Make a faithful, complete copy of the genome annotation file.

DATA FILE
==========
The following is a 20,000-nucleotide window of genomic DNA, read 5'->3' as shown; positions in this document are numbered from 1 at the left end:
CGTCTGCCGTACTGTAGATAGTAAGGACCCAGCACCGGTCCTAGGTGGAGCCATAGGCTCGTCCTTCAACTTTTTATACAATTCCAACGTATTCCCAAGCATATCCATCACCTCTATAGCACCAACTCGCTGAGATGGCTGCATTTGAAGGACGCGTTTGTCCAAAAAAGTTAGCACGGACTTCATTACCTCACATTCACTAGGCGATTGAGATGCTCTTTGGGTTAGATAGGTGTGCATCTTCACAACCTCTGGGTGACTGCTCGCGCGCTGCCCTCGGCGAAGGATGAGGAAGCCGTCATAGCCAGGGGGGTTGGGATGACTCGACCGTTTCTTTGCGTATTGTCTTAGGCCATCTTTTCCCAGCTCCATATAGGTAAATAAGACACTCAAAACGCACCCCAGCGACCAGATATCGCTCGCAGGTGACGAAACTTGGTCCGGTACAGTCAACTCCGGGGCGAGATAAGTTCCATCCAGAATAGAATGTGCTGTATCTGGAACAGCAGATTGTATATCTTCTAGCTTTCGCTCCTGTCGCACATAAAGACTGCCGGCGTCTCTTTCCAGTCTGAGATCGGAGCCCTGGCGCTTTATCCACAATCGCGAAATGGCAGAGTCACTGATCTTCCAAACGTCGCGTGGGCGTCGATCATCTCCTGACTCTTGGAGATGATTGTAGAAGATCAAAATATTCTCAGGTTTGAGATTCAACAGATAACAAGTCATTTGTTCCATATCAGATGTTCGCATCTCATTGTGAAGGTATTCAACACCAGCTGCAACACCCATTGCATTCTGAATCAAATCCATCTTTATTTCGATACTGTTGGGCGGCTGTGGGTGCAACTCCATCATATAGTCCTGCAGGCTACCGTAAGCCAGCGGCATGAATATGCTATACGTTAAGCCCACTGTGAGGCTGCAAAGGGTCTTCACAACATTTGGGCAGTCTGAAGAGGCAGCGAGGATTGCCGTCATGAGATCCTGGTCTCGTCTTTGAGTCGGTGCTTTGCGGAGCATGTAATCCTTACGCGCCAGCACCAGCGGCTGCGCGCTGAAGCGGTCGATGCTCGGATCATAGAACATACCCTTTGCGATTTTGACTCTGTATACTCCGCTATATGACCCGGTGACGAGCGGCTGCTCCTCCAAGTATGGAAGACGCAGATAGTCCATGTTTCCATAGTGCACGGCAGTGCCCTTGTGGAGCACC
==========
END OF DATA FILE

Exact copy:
The following is a 20,000-nucleotide window of genomic DNA, read 5'->3' as shown; positions in this document are numbered from 1 at the left end:
CGTCTGCCGTACTGTAGATAGTAAGGACCCAGCACCGGTCCTAGGTGGAGCCATAGGCTCGTCCTTCAACTTTTTATACAATTCCAACGTATTCCCAAGCATATCCATCACCTCTATAGCACCAACTCGCTGAGATGGCTGCATTTGAAGGACGCGTTTGTCCAAAAAAGTTAGCACGGACTTCATTACCTCACATTCACTAGGCGATTGAGATGCTCTTTGGGTTAGATAGGTGTGCATCTTCACAACCTCTGGGTGACTGCTCGCGCGCTGCCCTCGGCGAAGGATGAGGAAGCCGTCATAGCCAGGGGGGTTGGGATGACTCGACCGTTTCTTTGCGTATTGTCTTAGGCCATCTTTTCCCAGCTCCATATAGGTAAATAAGACACTCAAAACGCACCCCAGCGACCAGATATCGCTCGCAGGTGACGAAACTTGGTCCGGTACAGTCAACTCCGGGGCGAGATAAGTTCCATCCAGAATAGAATGTGCTGTATCTGGAACAGCAGATTGTATATCTTCTAGCTTTCGCTCCTGTCGCACATAAAGACTGCCGGCGTCTCTTTCCAGTCTGAGATCGGAGCCCTGGCGCTTTATCCACAATCGCGAAATGGCAGAGTCACTGATCTTCCAAACGTCGCGTGGGCGTCGATCATCTCCTGACTCTTGGAGATGATTGTAGAAGATCAAAATATTCTCAGGTTTGAGATTCAACAGATAACAAGTCATTTGTTCCATATCAGATGTTCGCATCTCATTGTGAAGGTATTCAACACCAGCTGCAACACCCATTGCATTCTGAATCAAATCCATCTTTATTTCGATACTGTTGGGCGGCTGTGGGTGCAACTCCATCATATAGTCCTGCAGGCTACCGTAAGCCAGCGGCATGAATATGCTATACGTTAAGCCCACTGTGAGGCTGCAAAGGGTCTTCACAACATTTGGGCAGTCTGAAGAGGCAGCGAGGATTGCCGTCATGAGATCCTGGTCTCGTCTTTGAGTCGGTGCTTTGCGGAGCATGTAATCCTTACGCGCCAGCACCAGCGGCTGCGCGCTGAAGCGGTCGATGCTCGGATCATAGAACATACCCTTTGCGATTTTGACTCTGTATACTCCGCTATATGACCCGGTGACGAGCGGCTGCTCCTCCAAGTATGGAAGACGCAGATAGTCCATGTTTCCATAGTGCACGGCAGTGCCCTTGTGGAGCACC